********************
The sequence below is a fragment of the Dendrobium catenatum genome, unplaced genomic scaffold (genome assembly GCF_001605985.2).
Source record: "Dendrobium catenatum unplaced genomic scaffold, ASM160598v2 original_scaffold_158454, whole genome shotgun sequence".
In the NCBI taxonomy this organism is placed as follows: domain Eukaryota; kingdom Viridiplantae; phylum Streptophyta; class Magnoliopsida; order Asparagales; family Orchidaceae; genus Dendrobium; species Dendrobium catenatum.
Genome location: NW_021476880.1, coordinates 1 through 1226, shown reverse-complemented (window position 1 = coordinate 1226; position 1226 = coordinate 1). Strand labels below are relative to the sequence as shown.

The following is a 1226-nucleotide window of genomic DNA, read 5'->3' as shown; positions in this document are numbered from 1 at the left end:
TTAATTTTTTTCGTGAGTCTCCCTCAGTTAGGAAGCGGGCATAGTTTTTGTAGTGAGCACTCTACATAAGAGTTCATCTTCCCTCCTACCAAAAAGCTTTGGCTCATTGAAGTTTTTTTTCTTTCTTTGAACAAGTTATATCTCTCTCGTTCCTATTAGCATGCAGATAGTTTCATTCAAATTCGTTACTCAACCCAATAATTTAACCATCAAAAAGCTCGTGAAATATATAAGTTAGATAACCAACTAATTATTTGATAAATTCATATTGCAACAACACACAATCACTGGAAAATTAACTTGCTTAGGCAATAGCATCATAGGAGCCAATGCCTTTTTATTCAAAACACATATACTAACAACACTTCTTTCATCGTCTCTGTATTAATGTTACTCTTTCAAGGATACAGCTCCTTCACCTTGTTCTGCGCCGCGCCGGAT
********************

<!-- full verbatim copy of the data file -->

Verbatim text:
The sequence below is a fragment of the Dendrobium catenatum genome, unplaced genomic scaffold (genome assembly GCF_001605985.2).
Source record: "Dendrobium catenatum unplaced genomic scaffold, ASM160598v2 original_scaffold_158454, whole genome shotgun sequence".
In the NCBI taxonomy this organism is placed as follows: domain Eukaryota; kingdom Viridiplantae; phylum Streptophyta; class Magnoliopsida; order Asparagales; family Orchidaceae; genus Dendrobium; species Dendrobium catenatum.
Genome location: NW_021476880.1, coordinates 1 through 1226, shown reverse-complemented (window position 1 = coordinate 1226; position 1226 = coordinate 1). Strand labels below are relative to the sequence as shown.

The following is a 1226-nucleotide window of genomic DNA, read 5'->3' as shown; positions in this document are numbered from 1 at the left end:
TTAATTTTTTTCGTGAGTCTCCCTCAGTTAGGAAGCGGGCATAGTTTTTGTAGTGAGCACTCTACATAAGAGTTCATCTTCCCTCCTACCAAAAAGCTTTGGCTCATTGAAGTTTTTTTTCTTTCTTTGAACAAGTTATATCTCTCTCGTTCCTATTAGCATGCAGATAGTTTCATTCAAATTCGTTACTCAACCCAATAATTTAACCATCAAAAAGCTCGTGAAATATATAAGTTAGATAACCAACTAATTATTTGATAAATTCATATTGCAACAACACACAATCACTGGAAAATTAACTTGCTTAGGCAATAGCATCATAGGAGCCAATGCCTTTTTATTCAAAACACATATACTAACAACACTTCTTTCATCGTCTCTGTATTAATGTTACTCTTTCAAGGATACAGCTCCTTCACCTTGTTCTGCGCCGCGCCGGAT